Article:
The first season of Justin Roiland’s domestic sci-fi animation Solar Opposites was always going to live somewhat in the shadow of Rick and Morty. Dan Harmon may not be around to lend his guiding hand to the adventures of Korvo and his clan of misfit alien humanoids, but initially it was hard to talk about Hulu’s animated follow-up project without making reference to the Adult Swim megahit that helped spawn it.
This is perhaps an issue that has diminished somewhat as Solar Opposites moves purposefully into its third season. 2021’s sophomore affair felt like a vast improvement on its debut showing, expanding the lore of the mismatched Shlorpian humanoids while also digging deeper into the workings of ‘The Wall,’ the show’s engrossing ‘B’ plotline. If the first season was forever living in the shadow of Rick and Morty, the danger of the third is that it struggles to build on the momentum generated by its second.
This is both a blessing and a curse for Season 3, a mixed bag of great ideas, conflicting expectations and irritating intra-show memes that this third round hasn’t managed to shake off. Back are the evolving family dynamics, a strong suit of Season 2, as are the mind-bending sci-fi adventures and internal machinations rumbling away courtesy of the residents trapped inside Yumlulak’s bedroom wall.
Back, too, are some of the things you’d rather hoped could have been discarded when the chance arose: the overreliance on misplaced ultraviolence, the use of swearing as a joke in and of itself, and endless cultural references that tread the line between irony and sincerity but don’t result in many laughs however you choose to digest them.
It’s a shame that some of Solar Opposites’ most glaring issues simply haven’t been addressed in the gap between Season 2 and Season 3. The incredibly confused tonal style still looms large, so much so that it often feels as though it was birthed by multiple writers and directors all working from different rooms and occasionally speaking entirely different languages.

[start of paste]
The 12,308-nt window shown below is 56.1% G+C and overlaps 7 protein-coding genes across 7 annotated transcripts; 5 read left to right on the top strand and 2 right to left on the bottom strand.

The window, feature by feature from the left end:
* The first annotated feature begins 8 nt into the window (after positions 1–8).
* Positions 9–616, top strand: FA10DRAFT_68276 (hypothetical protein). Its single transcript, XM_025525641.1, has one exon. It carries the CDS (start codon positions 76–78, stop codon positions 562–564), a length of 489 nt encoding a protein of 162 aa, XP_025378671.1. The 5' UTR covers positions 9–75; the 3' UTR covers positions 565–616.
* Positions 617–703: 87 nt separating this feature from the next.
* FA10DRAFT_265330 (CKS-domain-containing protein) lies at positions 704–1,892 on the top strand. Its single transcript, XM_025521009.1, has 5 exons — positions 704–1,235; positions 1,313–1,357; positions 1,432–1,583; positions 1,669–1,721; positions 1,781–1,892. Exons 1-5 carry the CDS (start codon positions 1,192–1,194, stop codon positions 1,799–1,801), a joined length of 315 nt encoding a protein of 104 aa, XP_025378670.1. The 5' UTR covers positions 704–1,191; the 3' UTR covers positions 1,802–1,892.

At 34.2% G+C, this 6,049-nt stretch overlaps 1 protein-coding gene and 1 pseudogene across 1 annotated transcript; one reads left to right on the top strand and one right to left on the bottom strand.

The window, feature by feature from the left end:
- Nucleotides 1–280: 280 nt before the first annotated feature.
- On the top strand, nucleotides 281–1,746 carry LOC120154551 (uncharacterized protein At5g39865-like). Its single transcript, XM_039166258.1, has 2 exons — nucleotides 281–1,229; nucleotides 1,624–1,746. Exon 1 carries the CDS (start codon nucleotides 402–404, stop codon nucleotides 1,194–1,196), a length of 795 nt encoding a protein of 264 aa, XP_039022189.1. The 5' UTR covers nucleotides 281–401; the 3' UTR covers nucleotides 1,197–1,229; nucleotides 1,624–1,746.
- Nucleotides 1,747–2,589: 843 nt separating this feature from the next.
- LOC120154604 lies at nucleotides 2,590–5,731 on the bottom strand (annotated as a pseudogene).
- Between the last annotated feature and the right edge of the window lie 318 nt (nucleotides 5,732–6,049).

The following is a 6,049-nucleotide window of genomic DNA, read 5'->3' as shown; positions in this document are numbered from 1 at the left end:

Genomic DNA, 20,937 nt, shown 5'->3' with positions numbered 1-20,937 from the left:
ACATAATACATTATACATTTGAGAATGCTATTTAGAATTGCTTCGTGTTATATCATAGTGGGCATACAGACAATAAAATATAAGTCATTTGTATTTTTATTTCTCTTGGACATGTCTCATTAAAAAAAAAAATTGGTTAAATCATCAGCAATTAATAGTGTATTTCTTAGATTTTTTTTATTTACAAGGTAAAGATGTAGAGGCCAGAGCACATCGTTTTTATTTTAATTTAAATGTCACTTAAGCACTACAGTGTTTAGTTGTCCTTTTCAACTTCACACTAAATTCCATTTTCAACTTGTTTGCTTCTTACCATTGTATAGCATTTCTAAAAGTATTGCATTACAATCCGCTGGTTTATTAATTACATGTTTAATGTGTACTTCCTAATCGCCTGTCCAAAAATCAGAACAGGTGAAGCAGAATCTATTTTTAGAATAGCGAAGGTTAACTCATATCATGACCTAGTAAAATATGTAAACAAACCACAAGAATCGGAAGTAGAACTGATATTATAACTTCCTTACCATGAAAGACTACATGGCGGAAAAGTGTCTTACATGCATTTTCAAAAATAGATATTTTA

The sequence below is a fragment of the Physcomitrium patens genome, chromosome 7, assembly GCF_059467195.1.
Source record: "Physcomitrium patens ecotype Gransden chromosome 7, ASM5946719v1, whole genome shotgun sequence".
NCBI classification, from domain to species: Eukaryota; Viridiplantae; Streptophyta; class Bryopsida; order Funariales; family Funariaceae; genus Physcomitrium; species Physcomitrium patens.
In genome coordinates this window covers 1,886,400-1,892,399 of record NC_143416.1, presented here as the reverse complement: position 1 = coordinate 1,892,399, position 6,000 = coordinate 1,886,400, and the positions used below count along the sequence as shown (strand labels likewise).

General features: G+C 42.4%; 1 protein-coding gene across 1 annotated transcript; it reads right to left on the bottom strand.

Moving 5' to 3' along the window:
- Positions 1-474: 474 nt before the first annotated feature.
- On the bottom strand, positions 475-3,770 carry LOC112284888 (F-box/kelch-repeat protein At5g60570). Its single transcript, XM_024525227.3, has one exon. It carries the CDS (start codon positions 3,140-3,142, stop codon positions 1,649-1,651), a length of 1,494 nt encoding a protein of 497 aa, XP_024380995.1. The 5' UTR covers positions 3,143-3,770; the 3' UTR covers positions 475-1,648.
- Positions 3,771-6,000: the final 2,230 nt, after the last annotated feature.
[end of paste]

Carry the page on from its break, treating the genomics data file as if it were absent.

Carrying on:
Solar Opposites dresses itself with the polka-dot and bow combo of the family’s middle daughter Jessie, appearing as colourful and innocent as the banalest offering on Cartoon Network, only to occasionally thrust gratuitous instances of gore and splatter onto the screen at random intervals. The effect can be as jarring as seeing a series of grisly murders perpetrated on Sesame Street.
This dissonance between aesthetics and actual content is one I can excuse. After all, South Park made a name for itself by combing juvenile aesthetics with over-the-top violence years ago. The real issue is when the dissonance plagues Solar Opposites’ actual writing, to the extent that it feels as though a constant duality exists within the mind of its creator and its writers. At points, it strains for the “take me seriously” nihilism of its bigger animated brother, only to undercut itself when Terry, the family’s resident fountain of pop cultural references, fires off an incongruous remark about TikTok or Bad Bunny and we’re left wondering exactly who this is all aimed at.
It’s an issue that smacks you in the face from the very first episode. As Korvo becomes ill thanks to the rest of his companions not pulling their collective weight, Terry complains that “We can’t do our jobs here, not with all the trap queens that need hyping,” a remark squarely aimed either at the under-15 crowd – or else cynical 35-year-olds who understand the statement’s banality and can scoff accordingly.
The problem is that Terry makes such frequent references to contemporary pop culture (to an extent, yes, that is part of the joke) that we’re left to wonder once again where referential irony starts and pandering Gen Z indulgence begins. Kardashian jokes immediately followed by references to 90’s movie Robin Hood: Prince of Thieves don’t exactly sit well together.